The Effect of Mothers’ Employment on Youth Gender Role Attitudes: Evidence From Egypt
May Gadallah (),
Maia Sieverding and
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May Gadallah: Cairo University
No 1125, Working Papers from Economic Research Forum
Cross-nationally, having a working mother during childhood is associated with more egalitarian attitudes among both adult men and women. However, no previous studies have explored this relationship in the Middle East and North Africa, where women’s employment rates have remained persistently low. In this paper, we examine the impact of having a working mother during childhood on Egyptian young people’s attitudes towards women’s roles in the public sphere, gender roles in the household, and ideals around number of children and women’s age at marriage that are related to gender roles. In order to address the potential endogeneity of mother’s work and attitudes formation, we use an instrumental variable approach with panel data from the Survey of Young People in Egypt 2009 and 2014 waves. Mother’s employment is instrumented using the governorate-level female labor force participation rate and percentage of women working in the public sector in 2009. We find that having a working mother during childhood led to significantly more egalitarian attitudes towards women’s roles in the public sphere among both young men and women. However, there was no effect on young people’s attitudes towards gender roles in the household. Having a working mother led to lower ideal number of children among sons, but did not have any effect on views of the ideal age of marriage for women among children of either gender. In the Egyptian context, having a working mother during childhood thus appears to led to more egalitarian attitudes around women’s roles outside the household but not necessarily their roles inside the household. This suggests that attitudes around gender roles in the household may be more strongly socially conditioned and thus less affected by individual experience, and is also consistent with the finding from labor market research that women continue to bear the brunt of housework and childcare in Egypt even when they are employed. Thus, while having an employed mother does have some liberalizing effect on individual attitudes, broader change in attitudes around gender roles both inside and outside the home may be needed in order to foster increased female labor force participation.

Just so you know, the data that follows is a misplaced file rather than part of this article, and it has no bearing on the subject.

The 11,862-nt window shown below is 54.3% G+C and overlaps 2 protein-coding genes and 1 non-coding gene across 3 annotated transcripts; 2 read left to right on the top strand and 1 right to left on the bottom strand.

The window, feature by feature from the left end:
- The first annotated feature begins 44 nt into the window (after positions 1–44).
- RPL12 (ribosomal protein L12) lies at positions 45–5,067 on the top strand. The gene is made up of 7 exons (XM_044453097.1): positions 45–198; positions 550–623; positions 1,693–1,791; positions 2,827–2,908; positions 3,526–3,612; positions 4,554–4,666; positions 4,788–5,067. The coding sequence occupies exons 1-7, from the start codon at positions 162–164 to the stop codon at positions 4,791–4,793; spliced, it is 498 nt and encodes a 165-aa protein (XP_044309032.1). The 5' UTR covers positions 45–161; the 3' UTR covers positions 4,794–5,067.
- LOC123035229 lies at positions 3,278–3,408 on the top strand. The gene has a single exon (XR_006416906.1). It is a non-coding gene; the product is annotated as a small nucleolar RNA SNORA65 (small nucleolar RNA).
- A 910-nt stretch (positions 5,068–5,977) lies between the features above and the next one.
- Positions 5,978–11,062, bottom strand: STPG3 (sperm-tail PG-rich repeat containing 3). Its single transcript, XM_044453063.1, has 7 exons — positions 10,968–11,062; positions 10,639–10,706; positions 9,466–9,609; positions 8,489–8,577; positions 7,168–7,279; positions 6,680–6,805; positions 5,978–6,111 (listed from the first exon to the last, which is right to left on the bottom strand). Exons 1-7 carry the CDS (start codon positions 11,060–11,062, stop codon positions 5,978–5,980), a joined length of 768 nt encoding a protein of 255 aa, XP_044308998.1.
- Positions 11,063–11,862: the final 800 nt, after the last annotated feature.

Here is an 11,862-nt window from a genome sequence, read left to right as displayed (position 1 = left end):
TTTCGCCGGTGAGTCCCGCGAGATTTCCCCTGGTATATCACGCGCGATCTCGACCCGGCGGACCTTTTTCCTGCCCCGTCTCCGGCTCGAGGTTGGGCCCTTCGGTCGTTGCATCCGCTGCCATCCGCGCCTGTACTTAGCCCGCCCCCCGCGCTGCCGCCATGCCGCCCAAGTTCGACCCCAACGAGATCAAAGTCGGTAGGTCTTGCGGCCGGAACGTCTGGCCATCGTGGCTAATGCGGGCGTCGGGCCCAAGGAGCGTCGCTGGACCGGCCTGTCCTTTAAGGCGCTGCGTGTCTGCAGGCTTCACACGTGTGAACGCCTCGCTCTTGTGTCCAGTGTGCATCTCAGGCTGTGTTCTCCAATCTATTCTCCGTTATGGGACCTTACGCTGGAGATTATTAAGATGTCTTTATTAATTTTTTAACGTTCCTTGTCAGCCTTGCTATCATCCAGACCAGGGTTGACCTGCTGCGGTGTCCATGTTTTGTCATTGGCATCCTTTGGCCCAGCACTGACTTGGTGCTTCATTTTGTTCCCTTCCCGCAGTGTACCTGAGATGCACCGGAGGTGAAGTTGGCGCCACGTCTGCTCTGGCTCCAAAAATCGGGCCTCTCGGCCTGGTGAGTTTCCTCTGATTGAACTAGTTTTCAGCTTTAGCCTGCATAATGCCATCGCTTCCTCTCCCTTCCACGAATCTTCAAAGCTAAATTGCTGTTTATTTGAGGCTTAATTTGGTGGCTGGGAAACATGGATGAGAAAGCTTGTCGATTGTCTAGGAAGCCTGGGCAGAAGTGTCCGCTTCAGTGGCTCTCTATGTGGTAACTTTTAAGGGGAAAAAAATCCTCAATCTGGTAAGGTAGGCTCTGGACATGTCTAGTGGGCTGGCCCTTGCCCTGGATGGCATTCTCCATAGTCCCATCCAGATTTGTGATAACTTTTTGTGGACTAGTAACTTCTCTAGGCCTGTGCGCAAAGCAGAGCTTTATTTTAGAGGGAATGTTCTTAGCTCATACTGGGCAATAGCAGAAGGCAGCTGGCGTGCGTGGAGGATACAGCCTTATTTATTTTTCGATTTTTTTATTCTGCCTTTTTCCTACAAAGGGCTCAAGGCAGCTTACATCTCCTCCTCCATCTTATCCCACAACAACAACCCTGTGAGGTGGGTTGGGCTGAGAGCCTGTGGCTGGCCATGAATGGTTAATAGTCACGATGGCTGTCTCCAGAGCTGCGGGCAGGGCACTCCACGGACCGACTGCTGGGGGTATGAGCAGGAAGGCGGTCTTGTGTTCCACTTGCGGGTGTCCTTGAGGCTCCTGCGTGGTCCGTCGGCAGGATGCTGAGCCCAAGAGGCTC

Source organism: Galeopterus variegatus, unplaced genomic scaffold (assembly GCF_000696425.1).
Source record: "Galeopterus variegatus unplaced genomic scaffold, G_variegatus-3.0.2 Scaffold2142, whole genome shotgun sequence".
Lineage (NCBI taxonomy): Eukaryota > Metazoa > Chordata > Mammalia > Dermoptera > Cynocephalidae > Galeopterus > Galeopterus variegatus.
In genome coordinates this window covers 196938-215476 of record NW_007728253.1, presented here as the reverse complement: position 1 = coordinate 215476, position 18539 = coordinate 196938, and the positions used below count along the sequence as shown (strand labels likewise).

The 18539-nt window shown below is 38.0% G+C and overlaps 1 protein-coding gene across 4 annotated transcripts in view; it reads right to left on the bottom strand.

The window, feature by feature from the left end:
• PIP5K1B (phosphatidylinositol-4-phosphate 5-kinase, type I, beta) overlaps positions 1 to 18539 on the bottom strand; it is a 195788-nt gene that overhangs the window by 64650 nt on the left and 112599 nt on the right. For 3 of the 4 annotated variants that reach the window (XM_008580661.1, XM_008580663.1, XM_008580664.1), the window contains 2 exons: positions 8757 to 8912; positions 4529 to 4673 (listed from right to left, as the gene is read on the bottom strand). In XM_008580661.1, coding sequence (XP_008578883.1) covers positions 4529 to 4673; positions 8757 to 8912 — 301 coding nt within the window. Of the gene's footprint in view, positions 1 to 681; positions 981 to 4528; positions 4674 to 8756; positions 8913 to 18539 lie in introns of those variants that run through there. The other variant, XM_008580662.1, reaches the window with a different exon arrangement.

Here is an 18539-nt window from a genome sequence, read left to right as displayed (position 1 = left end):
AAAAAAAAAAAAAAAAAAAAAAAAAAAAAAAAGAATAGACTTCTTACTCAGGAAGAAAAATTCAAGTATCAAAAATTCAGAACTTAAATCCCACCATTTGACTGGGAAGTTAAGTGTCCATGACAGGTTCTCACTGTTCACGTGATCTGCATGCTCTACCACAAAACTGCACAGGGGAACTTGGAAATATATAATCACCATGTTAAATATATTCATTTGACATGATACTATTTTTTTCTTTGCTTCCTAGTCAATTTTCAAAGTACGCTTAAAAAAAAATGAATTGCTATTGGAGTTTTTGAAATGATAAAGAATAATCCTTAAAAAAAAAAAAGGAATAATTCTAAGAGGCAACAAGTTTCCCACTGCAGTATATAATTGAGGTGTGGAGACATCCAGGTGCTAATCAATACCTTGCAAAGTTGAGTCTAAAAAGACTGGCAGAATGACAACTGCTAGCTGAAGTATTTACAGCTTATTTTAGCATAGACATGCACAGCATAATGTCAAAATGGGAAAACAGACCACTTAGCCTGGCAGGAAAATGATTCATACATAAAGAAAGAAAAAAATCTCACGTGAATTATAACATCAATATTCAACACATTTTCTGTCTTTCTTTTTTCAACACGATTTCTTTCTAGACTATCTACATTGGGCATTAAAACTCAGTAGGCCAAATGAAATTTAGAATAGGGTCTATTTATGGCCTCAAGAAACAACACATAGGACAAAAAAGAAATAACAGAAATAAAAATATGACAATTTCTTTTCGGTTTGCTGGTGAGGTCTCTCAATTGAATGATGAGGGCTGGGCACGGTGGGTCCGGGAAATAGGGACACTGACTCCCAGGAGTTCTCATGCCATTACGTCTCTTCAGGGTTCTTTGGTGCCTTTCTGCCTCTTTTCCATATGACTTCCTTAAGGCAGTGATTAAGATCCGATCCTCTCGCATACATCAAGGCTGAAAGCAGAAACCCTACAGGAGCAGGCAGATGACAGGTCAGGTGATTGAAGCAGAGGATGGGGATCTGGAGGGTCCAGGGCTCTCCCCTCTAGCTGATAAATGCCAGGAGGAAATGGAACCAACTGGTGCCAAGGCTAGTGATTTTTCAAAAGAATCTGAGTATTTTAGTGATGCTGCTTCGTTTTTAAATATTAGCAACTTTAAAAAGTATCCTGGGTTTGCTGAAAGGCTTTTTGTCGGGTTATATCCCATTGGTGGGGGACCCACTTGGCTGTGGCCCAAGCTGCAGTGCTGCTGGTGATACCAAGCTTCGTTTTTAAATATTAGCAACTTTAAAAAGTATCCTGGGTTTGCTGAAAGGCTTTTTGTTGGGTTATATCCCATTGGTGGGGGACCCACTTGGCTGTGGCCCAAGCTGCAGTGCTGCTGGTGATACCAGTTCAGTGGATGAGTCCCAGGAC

New Economics Papers: this item is included in nep-ara, nep-dem, nep-gen and nep-hme
Date: 2017-10-08, Revised 2017-10-08
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Persistent link: https://EconPapers.repec.org/RePEc:erg:wpaper:1125
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